(HealthDay News) — Changes in brain morphology and function have been observed in children who have diabetic ketoacidosis (DKA) at the time of diagnosis of type 1 diabetes, according to research published in the June issue of Diabetes Care.

Fergus J. Cameron, MD, of the University of Melbourne in Australia, and colleagues performed magnetic resonance imaging and spectroscopy with cognitive assessment at various time points after diagnosis of type 1 diabetes in patients with (36 patients) and without (59 patients) DKA. Patients were aged 6–18 years.

The researchers found that, in patients with DKA, the greatest changes occurred in cerebral white matter, with increased total white matter volume and higher mean diffusivity in the frontal, temporal, and parietal white matter. Over the first six months, total white matter volume decreased. Total gray matter volume was lower at baseline and increased over six months. At baseline and at five days, mental state scores were lower in DKA patients. Changes in total and regional brain volumes over the first five days resolved, but they were associated with poorer delayed memory recall and poorer sustained and divided attention at six months. Predictors of neuroimaging and functional outcomes were age at the time of presentation and pH level.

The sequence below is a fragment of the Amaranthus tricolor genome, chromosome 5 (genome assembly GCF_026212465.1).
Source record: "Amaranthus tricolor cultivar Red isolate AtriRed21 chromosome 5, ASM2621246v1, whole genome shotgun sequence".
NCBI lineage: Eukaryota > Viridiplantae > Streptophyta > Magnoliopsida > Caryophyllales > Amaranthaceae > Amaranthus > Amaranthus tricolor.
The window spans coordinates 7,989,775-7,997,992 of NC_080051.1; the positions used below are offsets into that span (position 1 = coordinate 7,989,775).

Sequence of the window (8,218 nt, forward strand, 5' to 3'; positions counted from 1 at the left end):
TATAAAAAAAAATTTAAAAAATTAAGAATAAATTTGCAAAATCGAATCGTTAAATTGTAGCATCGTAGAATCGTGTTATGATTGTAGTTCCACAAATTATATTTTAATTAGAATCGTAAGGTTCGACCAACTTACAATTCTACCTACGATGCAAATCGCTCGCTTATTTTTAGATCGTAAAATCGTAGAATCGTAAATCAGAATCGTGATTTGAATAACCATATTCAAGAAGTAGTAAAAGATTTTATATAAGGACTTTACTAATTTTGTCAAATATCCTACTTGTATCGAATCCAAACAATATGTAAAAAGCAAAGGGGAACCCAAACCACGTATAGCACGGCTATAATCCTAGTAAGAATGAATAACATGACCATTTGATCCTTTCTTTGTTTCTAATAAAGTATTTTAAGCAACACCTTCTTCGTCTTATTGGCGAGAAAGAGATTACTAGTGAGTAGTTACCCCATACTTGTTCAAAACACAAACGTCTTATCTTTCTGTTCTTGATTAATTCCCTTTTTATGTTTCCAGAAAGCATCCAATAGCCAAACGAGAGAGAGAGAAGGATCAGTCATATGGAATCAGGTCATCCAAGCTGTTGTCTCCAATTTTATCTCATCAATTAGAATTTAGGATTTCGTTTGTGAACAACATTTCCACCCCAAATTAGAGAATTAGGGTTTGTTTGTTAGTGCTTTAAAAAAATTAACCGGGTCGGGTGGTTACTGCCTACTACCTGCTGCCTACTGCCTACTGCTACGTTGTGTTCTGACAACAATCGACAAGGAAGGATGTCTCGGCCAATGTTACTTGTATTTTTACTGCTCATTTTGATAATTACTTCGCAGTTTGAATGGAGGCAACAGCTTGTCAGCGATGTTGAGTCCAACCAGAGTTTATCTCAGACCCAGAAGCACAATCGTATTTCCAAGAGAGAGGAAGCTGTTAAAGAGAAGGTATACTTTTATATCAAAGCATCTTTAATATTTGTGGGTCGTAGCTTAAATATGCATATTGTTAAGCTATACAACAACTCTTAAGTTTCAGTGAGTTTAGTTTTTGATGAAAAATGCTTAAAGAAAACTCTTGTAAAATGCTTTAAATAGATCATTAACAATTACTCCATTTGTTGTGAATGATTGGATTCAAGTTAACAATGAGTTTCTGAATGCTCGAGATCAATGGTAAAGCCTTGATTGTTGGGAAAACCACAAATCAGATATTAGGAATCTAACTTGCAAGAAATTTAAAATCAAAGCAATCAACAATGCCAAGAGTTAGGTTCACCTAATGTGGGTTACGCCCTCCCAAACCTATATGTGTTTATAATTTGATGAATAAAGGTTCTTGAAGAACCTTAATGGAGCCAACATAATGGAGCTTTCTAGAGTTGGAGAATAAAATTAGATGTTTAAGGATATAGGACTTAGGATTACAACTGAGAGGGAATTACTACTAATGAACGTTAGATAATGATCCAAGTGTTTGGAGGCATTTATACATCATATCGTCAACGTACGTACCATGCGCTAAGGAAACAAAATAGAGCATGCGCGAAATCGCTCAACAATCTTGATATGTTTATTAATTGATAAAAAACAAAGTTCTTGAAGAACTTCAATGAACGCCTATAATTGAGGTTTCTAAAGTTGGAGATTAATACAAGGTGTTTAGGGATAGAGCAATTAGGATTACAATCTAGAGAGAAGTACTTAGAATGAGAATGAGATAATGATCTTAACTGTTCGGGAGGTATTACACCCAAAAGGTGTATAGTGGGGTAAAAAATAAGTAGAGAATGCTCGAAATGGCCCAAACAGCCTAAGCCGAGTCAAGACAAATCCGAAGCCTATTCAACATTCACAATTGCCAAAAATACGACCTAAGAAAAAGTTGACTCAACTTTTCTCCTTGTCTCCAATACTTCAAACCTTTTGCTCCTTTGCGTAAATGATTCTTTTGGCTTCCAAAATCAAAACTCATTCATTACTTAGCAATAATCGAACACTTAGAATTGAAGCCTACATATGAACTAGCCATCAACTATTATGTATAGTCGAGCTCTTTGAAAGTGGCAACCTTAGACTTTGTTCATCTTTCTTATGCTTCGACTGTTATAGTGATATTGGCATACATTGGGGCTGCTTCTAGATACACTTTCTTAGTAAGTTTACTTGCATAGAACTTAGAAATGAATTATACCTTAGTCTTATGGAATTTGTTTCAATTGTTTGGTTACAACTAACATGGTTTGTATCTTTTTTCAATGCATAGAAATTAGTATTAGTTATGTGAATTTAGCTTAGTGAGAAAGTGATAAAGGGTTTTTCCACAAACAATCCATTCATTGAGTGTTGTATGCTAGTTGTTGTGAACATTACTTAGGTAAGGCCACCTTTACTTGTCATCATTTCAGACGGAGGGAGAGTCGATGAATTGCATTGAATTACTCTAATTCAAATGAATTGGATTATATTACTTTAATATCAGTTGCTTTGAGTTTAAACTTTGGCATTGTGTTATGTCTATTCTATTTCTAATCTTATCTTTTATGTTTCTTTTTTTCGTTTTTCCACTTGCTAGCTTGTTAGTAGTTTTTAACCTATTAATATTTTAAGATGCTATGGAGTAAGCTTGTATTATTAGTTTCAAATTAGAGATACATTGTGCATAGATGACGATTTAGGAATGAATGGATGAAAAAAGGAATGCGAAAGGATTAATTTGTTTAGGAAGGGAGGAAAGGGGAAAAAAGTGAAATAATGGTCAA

“DKA at type 1 diabetes diagnosis results in morphologic and functional brain changes,” the authors write. “These changes are associated with adverse neurocognitive outcomes in the medium term.”

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